Electricity prices have long been one of the bugbears of Cowra’s budget-conscious families, but especially since the state government signed-off on its controversial electricity generator sale in May, 2012.
At the time, Coalition members of parliament were at pains to point out that privatising NSW’s energy assets would lower household energy bills.
At the time the people of NSW were told that government reports “indicated selling the generators would increase competition in the electricity industry and put downward pressure on power prices”.
That, patently, has not happened.
According to the Grattan Institute, wholesale electricity prices rose across the nation by an average of 130 per cent between 2015 and 2017 (during which time the poles and wires which transported the previously state-owned electricity to our homes were also privatised).
So, we were sold something of a lemon, and now we know it. But exactly how big, in terms of household budgets, is that lemon?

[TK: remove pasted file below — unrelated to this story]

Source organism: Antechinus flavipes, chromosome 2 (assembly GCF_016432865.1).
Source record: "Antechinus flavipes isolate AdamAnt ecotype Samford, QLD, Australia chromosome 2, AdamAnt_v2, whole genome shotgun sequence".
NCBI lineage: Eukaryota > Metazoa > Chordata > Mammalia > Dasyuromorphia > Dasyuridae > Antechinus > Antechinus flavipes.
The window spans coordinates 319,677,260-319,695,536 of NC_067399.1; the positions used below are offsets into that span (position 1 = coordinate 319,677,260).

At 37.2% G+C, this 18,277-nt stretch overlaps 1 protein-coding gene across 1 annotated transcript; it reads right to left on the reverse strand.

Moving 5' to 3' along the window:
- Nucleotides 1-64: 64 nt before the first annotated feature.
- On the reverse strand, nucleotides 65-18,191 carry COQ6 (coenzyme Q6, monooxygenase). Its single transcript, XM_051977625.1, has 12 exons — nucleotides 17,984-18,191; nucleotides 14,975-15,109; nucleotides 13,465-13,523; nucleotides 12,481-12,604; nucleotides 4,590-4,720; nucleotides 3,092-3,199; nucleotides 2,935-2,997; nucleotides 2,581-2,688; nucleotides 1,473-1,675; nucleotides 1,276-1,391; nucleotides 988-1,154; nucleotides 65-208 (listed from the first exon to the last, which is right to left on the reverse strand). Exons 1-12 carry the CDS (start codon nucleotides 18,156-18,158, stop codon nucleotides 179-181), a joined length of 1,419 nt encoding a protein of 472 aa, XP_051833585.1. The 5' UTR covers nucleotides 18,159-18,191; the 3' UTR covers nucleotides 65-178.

Despite the rising costs, data from the Australian Bureau of Statistics shows electricity sits at 13th on the shopping list of what the average household spends its money on.
Buying or renting a home sat at No.1 and No.2, with other financial services coming in next ahead of medical bills, restaurant meals, car and fuel costs and holidays.
So electricity costs aren’t THAT much of an issue, right? That depends on who you’re talking to.
The St Vincent de Paul Society, which provides vouchers to help needy people pay their power bills in Orange, revealed this year they had an unprecedented number of cries for help.
What’s the solution? A few years ago there was a campaign in the UK to encourage people to save on their energy bills. Everybody was urged to drop the thermostat, with even a singe degree saving about £60 (roughly $AU100) a year off a bill.
Asking Orange residents to adopt this kind of energy austerity would be pointless when we have heard anecdotes about pensioners forced to choose between heating their homes and eating this winter.
There’s no chance of the government buying back their former electricity assets, so the only option for residents is pretty obvious: watch their energy costs climb higher than 13th in the months and years ahead.